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Fischbein v. Real Estate Management Inc.

New Jersey Supreme Court


Decided: May 3, 1944.

MAX FISCHBEIN, PETITIONER-DEFENDANT,
v.
REAL ESTATE MANAGEMENT, INC., AND COMMERCIAL CASUALTY INSURANCE COMPANY, RESPONDENTS-PROSECUTORS

On certiorari.

For the prosecutor, Henry M. Grosman (Isdor Kalisch, of counsel).

For the defendant, David Roskein (Harry Cohn, of counsel).

Before Brogan, Chief Justice, and Justices Bodine and Colie.

Colie

[131 NJL Page 495]

The opinion of the court was delivered by

COLIE, J. The writ of certiorari allowed in this matter brings up for review a judgment of the Essex County Court of Common Pleas affirming a determination and award of the Workmen's Compensation Bureau which allowed compensation for temporary and permanent disability, together with certain other expenses, to one Max Fischbein.

[131 NJL Page 496]

The question is whether the petition in the Compensation Bureau was filed within time. The determination of that question depends upon whether payments by the employer, under the facts here exhibited, from the date of the alleged accident for a period of almost three years, can be considered as "payment made in accordance with the provisions of article 2" of the Workmen's Compensation Act.

Max Fischbein was employed by Real Estate Management, Inc., as manager of its branch office. His duties consisted in supervising properties, collecting rents, inspecting and seeing that they were kept in good condition. On April 17th, 1939, while ascending the stairway between the third and fourth floors of an apartment house under his supervision, he was seized with a sharp pain in his chest, causing him to cease the work which he was then doing. Later in the day, he undertook to visit another apartment house and while so doing, had a further seizure. He was taken to a doctor and thence to the hospital where his condition was diagnosed as acute coronary occlusion. He was confined to the hospital for three weeks and subsequently to his bed at home for four more weeks and thereafter was allowed to and did spend an hour or so a day at his office. He continued this limited work until January, 1941, when, on advice of his physician, he went to Florida. The trip was of no avail from the point of view of health and at the end of three weeks, he returned and was thereafter bedridden for three months. In May, 1941, he resumed the practice of going to his office for a few hours each day and continued doing so until January of 1942 when he was notified by his employer that his services were terminated. During the period from April 17th, 1939, until January 30th, 1942 (two years and nine months) the employer paid him his usual salary of $75 a week, together with some hundreds of dollars as commissions on rentals. At no time did Mr. Fischbein make any request of or demand upon the employer for payment of compensation or medical expenses. The vice-president of the employer, a Mr. Morrow, testified that the salary of $75 a week continued to be paid, not as compensation for an accident arising out of the employment but "because the man was sick, and as a matter of company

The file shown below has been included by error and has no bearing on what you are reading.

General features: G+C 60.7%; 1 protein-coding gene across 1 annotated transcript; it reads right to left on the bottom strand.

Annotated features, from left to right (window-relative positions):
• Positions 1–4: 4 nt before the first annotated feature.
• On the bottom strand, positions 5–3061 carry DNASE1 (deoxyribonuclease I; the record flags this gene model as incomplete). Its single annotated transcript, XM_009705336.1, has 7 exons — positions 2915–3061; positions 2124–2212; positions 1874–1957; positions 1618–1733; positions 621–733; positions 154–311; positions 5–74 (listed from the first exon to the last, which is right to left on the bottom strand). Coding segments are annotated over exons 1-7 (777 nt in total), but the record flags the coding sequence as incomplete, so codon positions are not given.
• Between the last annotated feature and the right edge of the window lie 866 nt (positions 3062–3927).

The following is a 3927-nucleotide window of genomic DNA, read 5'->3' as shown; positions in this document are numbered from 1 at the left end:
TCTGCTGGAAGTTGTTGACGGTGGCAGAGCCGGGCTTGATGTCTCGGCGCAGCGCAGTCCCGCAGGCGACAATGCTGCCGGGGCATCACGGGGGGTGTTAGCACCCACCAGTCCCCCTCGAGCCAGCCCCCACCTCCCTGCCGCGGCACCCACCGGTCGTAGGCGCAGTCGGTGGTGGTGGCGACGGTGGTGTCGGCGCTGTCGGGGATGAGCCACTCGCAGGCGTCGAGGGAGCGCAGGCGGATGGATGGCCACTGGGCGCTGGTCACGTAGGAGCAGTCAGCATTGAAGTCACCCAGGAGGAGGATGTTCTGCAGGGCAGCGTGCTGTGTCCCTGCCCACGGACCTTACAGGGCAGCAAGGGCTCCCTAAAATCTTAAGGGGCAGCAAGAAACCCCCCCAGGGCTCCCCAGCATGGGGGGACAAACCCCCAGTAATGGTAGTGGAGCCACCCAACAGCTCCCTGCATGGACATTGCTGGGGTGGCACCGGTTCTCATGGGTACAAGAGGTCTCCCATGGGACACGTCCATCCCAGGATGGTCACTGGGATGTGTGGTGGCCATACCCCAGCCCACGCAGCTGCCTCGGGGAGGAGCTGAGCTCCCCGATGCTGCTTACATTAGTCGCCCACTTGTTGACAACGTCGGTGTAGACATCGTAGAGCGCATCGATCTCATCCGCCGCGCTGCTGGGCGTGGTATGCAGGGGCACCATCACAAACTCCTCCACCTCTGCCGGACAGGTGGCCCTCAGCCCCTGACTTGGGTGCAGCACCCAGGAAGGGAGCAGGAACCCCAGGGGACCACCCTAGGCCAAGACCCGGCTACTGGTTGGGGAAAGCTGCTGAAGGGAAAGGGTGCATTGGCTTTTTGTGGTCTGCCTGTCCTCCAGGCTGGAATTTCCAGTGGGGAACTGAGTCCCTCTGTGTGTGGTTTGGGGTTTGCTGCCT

[131 NJL Page 497]

policy we paid employees that were sick." On April 11th, 1942, three years, lacking six days, from the date of the accident, a petition was filed in the Workmen's Compensation Bureau. A motion was made to dismiss the petition because it was filed out of time. This motion was denied; the matter went to hearing and an award was made and later sustained by the Court of Common Pleas.

The pertinent provision of the Compensation Act is R.S. 34:15-51 which reads in part as follows: "Every claimant for compensation * * * shall * * * file a petition * * * within two years after the date on which the accident occurred, or in case an agreement for compensation has been made between the employer and the claimant, then within two years after the failure of the employer to make payment pursuant to the terms of such agreement; or in case a part of the compensation has been paid by the employer, then within two years after the last payment of compensation. Any payment made in accordance with the provisions of article 2 of this chapter (R.S. 34:15-7, et seq.) shall constitute an agreement for compensation."